Over the next 4 months, her condition deteriorated, and she developed recurrent ascites requiring frequent large volume paracenteses, pedal edema, significant weight loss, and liver dysfunction with recurrent bloodstream infections. She was evaluated and listed for deceased donor LT (DDLT) at another center. In November 2019, her DDLT was aborted intraoper­atively due to massive bleeding and dense adhesions. She gradually recovered from the attempted surgery and was referred to our unit for a second opinion.

On evaluation, she was severely malnourished (transverse psoas muscle thickness sarcopenia index of 16.2 mm/m) with Eastern Cooperative Oncology Group performance status 2. Blood investigations were unremarkable, with normal liver function tests and tumor marker levels. When 2 CT scans done 8 months apart (March vs November 2019) were compared, a 150% increase in the size of the segment 4 lesion was shown, to 32 × 23 × 20 cm, along with multiple small hemangiomas involving the entire liver, with multiple aberrant feeding arteries (Figure 1). The massively enlarged liver was now compressing the inferior vena cava, causing secondary Budd-Chiari syndrome. A positron emission tomography CT, performed to exclude malignancy and extrahepatic disease, was unremarkable. A specimen slide review from the previous surgery was performed, which showed no evidence of malignancy.

After the case was discussed at a multidis­ciplinary team meeting, the patient was offered DDLT with a preprocedure plan to control the growth of the lesions using chemotherapy with vincristine and prednisolone. She also underwent TAE of the feeding arteries on the day of the transplant procedure to reduce the risk of intraoperative bleeding and to aid explant hepatectomy. Access to the peritoneal cavity and the hepatic hilum was challenging due to dense vascularized adhesions between the abdominal wall, the previously placed inlay mesh, and the abdominal viscera. After an arduous and meticulous dissection, the explant hepatectomy was completed along with resection of the retrohepatic inferior vena cava and the right dome of the diaphragm. The explanted liver weighed 4580 grams (Figure 2). The deceased donor liver graft was implanted with caval replacement. Total intraoperative blood loss was 3 liters with an operative time of 660 minutes.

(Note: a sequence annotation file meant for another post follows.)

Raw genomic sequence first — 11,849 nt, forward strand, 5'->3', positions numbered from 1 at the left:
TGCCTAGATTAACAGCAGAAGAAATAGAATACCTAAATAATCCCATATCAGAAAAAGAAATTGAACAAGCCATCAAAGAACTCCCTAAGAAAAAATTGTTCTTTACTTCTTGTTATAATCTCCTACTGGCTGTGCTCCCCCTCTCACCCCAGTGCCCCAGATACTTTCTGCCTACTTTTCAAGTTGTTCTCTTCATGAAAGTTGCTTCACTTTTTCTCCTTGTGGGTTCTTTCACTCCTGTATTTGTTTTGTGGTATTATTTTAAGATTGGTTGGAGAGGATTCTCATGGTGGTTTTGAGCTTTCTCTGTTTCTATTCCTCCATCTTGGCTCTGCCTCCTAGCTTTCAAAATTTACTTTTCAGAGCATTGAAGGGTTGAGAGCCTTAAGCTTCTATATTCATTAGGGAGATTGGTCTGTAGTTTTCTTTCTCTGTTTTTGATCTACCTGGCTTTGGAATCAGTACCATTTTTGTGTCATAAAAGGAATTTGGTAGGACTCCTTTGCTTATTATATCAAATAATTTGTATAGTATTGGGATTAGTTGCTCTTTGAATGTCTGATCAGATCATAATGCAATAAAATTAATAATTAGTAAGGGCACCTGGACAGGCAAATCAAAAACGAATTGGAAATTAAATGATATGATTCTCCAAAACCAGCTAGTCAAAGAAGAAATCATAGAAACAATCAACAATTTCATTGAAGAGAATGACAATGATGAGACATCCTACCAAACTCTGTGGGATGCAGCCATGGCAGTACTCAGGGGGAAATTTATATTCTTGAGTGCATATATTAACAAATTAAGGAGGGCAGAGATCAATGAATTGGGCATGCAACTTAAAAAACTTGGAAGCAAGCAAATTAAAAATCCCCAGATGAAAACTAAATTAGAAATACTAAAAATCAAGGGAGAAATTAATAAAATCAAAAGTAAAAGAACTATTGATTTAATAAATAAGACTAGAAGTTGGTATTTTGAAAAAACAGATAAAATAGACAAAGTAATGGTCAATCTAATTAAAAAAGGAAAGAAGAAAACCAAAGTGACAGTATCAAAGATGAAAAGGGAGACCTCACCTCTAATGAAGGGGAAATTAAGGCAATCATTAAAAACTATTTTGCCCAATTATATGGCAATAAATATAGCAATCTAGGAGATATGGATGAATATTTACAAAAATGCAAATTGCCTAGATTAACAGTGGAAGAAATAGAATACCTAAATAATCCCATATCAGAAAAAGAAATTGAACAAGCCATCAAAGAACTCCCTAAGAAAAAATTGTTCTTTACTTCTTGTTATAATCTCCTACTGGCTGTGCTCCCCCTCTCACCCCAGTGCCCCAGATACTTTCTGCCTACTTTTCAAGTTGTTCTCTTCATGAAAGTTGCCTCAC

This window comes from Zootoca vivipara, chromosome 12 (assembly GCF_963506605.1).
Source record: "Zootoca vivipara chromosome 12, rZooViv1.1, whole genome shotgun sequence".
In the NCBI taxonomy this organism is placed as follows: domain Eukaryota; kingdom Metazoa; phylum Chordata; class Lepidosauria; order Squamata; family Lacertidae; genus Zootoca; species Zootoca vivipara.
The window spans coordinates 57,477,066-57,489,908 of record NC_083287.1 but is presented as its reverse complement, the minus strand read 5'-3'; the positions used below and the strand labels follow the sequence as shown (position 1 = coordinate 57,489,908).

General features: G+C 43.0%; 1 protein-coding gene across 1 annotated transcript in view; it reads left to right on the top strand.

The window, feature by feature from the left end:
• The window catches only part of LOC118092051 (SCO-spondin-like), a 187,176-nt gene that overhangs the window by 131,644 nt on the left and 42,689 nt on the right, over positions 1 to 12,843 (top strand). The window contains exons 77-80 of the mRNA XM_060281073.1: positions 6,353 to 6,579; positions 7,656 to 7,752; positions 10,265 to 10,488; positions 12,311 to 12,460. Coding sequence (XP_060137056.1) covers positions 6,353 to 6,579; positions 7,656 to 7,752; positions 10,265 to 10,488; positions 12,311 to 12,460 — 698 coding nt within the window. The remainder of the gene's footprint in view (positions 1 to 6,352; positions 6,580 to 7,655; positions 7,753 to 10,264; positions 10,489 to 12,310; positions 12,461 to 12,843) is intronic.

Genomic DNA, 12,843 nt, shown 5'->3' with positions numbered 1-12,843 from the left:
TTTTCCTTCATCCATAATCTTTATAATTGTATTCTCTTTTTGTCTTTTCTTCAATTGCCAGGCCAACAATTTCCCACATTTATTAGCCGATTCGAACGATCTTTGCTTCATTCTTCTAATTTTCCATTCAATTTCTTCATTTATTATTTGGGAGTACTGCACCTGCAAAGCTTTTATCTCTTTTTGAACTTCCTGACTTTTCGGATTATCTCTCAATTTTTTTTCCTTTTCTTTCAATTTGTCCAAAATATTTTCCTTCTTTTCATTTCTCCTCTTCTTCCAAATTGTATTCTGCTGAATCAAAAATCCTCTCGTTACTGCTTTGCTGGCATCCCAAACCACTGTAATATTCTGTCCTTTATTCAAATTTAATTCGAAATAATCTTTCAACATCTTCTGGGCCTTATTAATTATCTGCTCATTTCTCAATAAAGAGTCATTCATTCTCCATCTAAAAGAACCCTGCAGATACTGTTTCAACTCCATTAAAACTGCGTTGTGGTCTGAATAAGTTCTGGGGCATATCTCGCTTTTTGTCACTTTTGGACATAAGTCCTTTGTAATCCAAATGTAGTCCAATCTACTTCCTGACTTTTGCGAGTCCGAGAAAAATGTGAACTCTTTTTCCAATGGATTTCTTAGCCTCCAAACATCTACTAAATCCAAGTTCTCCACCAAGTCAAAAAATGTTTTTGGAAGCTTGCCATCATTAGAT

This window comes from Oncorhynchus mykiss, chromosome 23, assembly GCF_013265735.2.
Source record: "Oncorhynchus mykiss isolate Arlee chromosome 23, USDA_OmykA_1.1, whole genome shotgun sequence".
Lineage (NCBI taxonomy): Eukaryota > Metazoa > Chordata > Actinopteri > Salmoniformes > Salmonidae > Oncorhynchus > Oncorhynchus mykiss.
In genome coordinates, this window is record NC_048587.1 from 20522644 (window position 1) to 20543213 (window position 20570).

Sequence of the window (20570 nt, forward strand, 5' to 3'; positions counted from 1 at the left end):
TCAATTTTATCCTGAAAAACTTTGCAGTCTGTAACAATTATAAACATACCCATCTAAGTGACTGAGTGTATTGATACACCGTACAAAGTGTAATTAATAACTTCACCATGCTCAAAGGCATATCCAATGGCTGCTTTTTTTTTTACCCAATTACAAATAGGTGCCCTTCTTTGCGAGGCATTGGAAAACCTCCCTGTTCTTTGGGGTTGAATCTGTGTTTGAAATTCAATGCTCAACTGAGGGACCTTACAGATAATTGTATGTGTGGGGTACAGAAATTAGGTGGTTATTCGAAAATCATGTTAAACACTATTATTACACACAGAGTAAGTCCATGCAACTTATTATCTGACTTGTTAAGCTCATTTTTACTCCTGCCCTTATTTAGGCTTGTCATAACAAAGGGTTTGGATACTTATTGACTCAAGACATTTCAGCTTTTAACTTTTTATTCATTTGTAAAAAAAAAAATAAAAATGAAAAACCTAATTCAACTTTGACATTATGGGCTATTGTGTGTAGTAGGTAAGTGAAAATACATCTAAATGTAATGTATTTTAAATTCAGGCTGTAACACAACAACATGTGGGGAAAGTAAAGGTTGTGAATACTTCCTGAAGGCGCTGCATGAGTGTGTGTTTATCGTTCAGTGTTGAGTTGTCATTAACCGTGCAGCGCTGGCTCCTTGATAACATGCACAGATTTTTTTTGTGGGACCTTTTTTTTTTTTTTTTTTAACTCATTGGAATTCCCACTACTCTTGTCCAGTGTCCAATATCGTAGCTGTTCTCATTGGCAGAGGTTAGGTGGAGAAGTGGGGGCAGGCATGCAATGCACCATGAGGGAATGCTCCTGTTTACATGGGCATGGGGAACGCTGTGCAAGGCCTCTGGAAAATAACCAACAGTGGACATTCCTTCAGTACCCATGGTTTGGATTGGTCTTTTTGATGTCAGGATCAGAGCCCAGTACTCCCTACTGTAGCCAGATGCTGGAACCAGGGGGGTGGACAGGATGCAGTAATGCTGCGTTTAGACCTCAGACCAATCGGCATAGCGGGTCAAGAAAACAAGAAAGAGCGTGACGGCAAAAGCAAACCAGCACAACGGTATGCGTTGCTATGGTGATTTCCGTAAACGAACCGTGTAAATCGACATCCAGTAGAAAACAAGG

The patient was electively ventilated overnight and extubated the next day. Doppler scans of hepatic vasculature showed a triphasic flow in the veins and normal portal venous and arterial wave forms. An oral diet was commenced on day 4 posttransplant. She was transferred to the hospital care unit on day 6 and discharged home on day 16 after transplant. Her explant histopathology confirmed the diagnosis of DHH with a giant hemangioma. There was no evidence of mitosis, and immunohistochemical markers suggestive of malignant vascular tumors (STAT6, WT1, DESMIN, p53, D2-40) were all negative (Figure 3). Six months after transplant, she has remained well on follow-up, with a dramatic improvement in her physical condition.


Diffuse hepatic hemangiomatosis usually presents in infancy and is associated with Rendu-Osler-Weber syndrome or skeletal hemangiomatosis, resulting in high-output cardiac failure.3 Isolated DHH without extrahepatic lesions is extremely rare in adults. Even rarer is its co-occurrence with a giant hepatic hemangioma. Together, these benign lesions are typically slow growing, and their growth is often linked to triggers like pregnancy or estrogenic therapy.3,4